The state-owned Herald newspaper, controlled by President Robert Mugabe's party, said the country's powerful police chief warned critics of the army and police that they risked being arrested if they continued demanding reforms in the security forces and "peddling lies" on the allegedly tainted role of the armed services ahead of crucial elections later this year.
Security chiefs "will neither meet or engage" with Tsvangirai, the paper quoted police chief Augustine Chihuri as saying.
Chihuri said security chiefs "have no business talking to individuals of no substance," according to the paper, which said the police chief was addressing a police sports gala in Harare.
Tsvangirai's party has called for an overhaul of the police and military blamed for openly supporting Mugabe and failing to enforce the rule of law in the troubled southern African country.
Chihuri dismissed the calls for security reforms as attempts to create confusion within the ordinary ranks of the defense forces.
"I wish to warn liars and the peddlers of falsehoods who dream of talking to us, to this general or to that general ... the law will visit them harshly," Chihuri said, according to the paper.
Service commanders deny their units were among Mugabe loyalists blamed for state-orchestrated violence and human rights abuses surrounding past election campaigning and polling.
Chihuri said demands for "so-called security sector reforms" were a gimmick by political opponents who played no part in Zimbabwe's war of liberation that ended colonial-era rule and led to independence from Britain in 1980.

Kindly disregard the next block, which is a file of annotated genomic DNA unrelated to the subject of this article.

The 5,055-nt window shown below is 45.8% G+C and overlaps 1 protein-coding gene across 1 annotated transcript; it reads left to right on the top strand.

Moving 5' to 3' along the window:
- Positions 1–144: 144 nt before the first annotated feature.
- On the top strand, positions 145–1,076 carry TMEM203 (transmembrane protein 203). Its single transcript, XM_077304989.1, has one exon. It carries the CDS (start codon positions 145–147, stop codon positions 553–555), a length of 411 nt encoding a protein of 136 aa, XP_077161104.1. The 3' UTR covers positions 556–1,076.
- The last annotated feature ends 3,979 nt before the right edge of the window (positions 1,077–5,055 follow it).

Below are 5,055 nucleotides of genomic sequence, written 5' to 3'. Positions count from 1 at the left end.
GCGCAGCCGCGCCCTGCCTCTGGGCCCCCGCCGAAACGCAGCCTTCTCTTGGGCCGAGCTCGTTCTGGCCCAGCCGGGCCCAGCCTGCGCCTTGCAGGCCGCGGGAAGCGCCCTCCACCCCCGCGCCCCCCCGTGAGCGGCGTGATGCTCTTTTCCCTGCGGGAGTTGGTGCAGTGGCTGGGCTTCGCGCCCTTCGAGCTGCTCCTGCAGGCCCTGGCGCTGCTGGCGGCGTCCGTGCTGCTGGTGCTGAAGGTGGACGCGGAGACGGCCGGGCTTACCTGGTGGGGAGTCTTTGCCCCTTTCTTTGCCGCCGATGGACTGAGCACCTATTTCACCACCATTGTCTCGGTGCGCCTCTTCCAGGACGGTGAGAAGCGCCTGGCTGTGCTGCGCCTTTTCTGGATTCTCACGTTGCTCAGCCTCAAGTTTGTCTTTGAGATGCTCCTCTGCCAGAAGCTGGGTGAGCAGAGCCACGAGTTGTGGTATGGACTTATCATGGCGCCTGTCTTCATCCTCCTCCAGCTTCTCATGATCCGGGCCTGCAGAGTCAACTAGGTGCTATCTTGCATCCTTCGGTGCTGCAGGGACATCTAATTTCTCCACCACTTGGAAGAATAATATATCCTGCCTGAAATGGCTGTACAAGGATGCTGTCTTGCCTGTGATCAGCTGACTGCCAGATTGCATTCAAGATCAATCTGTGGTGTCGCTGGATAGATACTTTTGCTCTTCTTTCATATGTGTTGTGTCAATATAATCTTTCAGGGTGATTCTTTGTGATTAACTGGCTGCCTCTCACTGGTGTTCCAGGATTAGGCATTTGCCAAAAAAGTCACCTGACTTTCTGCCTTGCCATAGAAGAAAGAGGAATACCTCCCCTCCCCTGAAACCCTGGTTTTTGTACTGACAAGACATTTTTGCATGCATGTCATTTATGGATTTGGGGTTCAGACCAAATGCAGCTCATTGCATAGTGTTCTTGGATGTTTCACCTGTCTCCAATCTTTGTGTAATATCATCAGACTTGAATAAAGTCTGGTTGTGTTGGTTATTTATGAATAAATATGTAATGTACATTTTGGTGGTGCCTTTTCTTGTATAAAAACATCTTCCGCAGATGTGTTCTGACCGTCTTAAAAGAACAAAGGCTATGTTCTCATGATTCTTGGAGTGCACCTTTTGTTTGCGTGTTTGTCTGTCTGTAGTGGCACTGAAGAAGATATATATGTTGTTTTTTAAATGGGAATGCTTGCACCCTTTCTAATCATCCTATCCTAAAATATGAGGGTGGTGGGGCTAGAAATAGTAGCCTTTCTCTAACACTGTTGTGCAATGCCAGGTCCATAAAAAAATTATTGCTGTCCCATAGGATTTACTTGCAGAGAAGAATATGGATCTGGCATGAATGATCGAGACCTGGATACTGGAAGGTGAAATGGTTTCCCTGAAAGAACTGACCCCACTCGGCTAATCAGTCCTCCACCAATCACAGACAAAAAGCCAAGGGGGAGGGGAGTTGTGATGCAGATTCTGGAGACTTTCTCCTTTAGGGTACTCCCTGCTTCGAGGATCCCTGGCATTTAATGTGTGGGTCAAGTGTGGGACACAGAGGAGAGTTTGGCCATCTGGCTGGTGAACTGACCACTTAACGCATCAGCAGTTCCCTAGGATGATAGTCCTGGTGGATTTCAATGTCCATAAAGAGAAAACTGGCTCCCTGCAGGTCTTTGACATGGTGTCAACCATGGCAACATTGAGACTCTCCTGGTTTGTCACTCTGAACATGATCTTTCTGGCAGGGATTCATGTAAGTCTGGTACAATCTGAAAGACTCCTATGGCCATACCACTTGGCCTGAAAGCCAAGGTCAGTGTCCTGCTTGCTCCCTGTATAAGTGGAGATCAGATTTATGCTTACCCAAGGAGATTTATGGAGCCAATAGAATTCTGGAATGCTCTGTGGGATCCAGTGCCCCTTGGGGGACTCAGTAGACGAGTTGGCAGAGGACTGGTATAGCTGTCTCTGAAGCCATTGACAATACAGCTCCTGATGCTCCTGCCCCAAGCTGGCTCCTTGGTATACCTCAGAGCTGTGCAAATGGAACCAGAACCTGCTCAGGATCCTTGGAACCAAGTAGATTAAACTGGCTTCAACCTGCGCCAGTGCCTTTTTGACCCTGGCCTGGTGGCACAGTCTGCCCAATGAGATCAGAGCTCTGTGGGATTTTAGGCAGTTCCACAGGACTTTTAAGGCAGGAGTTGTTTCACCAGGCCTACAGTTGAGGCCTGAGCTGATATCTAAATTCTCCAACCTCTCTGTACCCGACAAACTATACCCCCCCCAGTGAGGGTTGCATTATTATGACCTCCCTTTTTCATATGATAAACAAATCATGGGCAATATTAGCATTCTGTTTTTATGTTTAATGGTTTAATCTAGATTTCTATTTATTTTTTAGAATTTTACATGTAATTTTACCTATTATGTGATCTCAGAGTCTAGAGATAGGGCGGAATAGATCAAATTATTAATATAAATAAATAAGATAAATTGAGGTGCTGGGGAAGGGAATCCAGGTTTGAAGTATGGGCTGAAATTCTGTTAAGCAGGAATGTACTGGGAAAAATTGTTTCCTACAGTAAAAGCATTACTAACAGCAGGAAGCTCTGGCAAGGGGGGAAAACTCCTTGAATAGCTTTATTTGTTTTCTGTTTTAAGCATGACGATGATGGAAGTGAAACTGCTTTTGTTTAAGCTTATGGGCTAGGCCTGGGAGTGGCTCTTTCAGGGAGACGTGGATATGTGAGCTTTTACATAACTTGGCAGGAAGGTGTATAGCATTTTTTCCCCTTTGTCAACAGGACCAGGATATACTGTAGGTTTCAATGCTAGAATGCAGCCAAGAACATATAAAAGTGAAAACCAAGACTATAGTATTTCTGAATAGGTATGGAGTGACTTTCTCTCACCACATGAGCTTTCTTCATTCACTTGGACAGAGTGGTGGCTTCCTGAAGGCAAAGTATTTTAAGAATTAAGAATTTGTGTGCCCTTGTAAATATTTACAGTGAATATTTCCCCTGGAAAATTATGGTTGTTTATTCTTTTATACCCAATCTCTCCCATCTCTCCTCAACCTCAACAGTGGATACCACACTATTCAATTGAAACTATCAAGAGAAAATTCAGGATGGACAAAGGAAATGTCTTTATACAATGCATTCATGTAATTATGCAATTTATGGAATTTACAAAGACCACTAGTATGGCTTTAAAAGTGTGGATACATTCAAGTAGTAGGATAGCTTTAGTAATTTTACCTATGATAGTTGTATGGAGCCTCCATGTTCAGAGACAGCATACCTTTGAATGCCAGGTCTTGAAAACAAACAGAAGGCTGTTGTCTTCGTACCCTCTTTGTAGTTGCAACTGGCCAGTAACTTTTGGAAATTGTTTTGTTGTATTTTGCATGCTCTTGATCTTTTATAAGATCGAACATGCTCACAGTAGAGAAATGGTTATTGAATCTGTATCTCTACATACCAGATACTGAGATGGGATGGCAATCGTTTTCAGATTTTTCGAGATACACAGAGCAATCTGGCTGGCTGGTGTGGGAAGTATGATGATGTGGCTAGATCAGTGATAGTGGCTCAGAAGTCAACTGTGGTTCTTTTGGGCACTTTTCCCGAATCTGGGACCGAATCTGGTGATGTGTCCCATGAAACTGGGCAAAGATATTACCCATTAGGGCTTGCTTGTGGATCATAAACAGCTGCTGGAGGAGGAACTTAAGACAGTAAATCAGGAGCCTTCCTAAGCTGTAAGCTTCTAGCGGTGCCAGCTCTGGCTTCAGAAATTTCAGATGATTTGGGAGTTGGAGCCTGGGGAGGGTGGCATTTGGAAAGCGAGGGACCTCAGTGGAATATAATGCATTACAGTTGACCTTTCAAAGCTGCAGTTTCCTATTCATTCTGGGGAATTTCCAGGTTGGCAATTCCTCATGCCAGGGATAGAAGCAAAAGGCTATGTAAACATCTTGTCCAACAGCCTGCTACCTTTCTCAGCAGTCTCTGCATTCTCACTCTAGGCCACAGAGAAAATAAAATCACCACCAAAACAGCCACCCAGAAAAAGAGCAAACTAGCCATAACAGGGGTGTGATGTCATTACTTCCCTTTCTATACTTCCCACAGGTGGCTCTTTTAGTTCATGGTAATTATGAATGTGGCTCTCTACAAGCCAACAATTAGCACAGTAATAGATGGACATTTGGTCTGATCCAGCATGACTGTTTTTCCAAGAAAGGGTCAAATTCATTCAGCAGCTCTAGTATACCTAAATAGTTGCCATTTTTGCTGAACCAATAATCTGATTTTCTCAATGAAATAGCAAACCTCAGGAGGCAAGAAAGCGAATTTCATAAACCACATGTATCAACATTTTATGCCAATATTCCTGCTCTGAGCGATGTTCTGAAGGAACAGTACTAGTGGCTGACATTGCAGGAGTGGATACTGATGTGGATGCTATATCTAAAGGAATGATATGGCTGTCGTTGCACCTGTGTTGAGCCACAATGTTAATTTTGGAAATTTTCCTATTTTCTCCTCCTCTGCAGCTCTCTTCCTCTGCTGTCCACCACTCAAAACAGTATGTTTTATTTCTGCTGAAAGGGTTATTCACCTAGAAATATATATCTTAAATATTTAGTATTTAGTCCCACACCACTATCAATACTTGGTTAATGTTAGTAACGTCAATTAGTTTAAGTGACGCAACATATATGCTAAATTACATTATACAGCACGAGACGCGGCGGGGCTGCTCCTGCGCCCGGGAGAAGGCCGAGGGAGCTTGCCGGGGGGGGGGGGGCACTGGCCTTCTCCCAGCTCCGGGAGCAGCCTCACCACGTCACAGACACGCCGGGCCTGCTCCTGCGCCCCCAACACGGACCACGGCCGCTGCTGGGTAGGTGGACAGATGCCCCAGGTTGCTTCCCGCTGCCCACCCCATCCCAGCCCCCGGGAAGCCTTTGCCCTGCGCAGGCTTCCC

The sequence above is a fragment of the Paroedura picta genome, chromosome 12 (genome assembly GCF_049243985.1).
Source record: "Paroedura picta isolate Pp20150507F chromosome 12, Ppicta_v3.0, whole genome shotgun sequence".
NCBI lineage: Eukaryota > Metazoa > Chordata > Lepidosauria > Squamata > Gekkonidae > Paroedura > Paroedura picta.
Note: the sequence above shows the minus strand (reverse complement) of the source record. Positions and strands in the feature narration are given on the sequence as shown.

"We are too busy to engage with confused malcontents who do not know their identity and have a propensity to destroy what others, dead and alive fought for. They must stop abusing the freedom and democracy that so many Zimbabweans died for. I advise journalists to stop being used in this regard," Chihuri said.
It was the strongest criticism by a service commander of Tsvangirai and his party's leaders since several generals refused to salute the former opposition leader after he became prime minister in 2009 in a shaky coalition with Mugabe forged by regional mediators after the last violent and disputed elections the year before.
Chihuri's outspoken remarks were seen as another setback within the coalition as watershed elections loom.
Fresh elections to end the coalition are expected by September. Tsvangirai has asked his aides to open dialogue with the police and military to urge them to discharge their duties in an unbiased way and meet obligations in the constitution to be non-partisan.
Tsvangirai, 60, a former labor leader, did not join guerrilla forces fighting to end white ruled Rhodesia. His party says more democratic reforms, including a shuffle of some service units and commanders it accuses of being tainted by violence and alleged vote rigging, are a key demand to prepare the way for free and fair elections.
Chihuri, according to The Herald, rejected such reforms as "a non-issue."